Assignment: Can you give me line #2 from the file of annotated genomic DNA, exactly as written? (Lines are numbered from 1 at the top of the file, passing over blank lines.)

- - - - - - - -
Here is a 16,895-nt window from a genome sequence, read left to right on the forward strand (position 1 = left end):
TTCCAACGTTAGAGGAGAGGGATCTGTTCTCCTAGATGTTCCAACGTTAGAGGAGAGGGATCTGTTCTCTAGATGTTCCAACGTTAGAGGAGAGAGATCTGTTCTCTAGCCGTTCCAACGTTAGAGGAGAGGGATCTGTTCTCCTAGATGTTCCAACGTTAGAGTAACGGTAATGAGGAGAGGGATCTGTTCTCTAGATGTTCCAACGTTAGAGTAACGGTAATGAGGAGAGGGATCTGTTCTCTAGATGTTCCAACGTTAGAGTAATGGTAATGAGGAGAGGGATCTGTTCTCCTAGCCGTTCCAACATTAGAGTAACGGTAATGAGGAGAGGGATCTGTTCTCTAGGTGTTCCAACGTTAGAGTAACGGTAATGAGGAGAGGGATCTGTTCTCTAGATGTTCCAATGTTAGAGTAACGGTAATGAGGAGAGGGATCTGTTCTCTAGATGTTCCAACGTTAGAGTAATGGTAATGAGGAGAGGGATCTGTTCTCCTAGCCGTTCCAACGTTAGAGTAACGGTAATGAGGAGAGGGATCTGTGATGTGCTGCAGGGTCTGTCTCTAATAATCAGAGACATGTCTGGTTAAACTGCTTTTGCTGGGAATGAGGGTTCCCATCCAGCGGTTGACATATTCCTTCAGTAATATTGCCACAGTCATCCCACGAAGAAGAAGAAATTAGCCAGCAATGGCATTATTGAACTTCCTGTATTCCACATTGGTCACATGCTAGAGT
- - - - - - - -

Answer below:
TTCCAACGTTAGAGGAGAGGGATCTGTTCTCCTAGATGTTCCAACGTTAGAGGAGAGGGATCTGTTCTCTAGATGTTCCAACGTTAGAGGAGAGAGATCTGTTCTCTAGCCGTTCCAACGTTAGAGGAGAGGGATCTGTTCTCCTAGATGTTCCAACGTTAGAGTAACGGTAATGAGGAGAGGGATCTGTTCTCTAGATGTTCCAACGTTAGAGTAACGGTAATGAGGAGAGGGATCTGTTCTCTAGATGTTCCAACGTTAGAGTAATGGTAATGAGGAGAGGGATCTGTTCTCCTAGCCGTTCCAACATTAGAGTAACGGTAATGAGGAGAGGGATCTGTTCTCTAGGTGTTCCAACGTTAGAGTAACGGTAATGAGGAGAGGGATCTGTTCTCTAGATGTTCCAATGTTAGAGTAACGGTAATGAGGAGAGGGATCTGTTCTCTAGATGTTCCAACGTTAGAGTAATGGTAATGAGGAGAGGGATCTGTTCTCCTAGCCGTTCCAACGTTAGAGTAACGGTAATGAGGAGAGGGATCTGTGATGTGCTGCAGGGTCTGTCTCTAATAATCAGAGACATGTCTGGTTAAACTGCTTTTGCTGGGAATGAGGGTTCCCATCCAGCGGTTGACATATTCCTTCAGTAATATTGCCACAGTCATCCCACGAAGAAGAAGAAATTAGCCAGCAATGGCATTATTGAACTTCCTGTATTCCACATTGGTCACATGCTAGAGT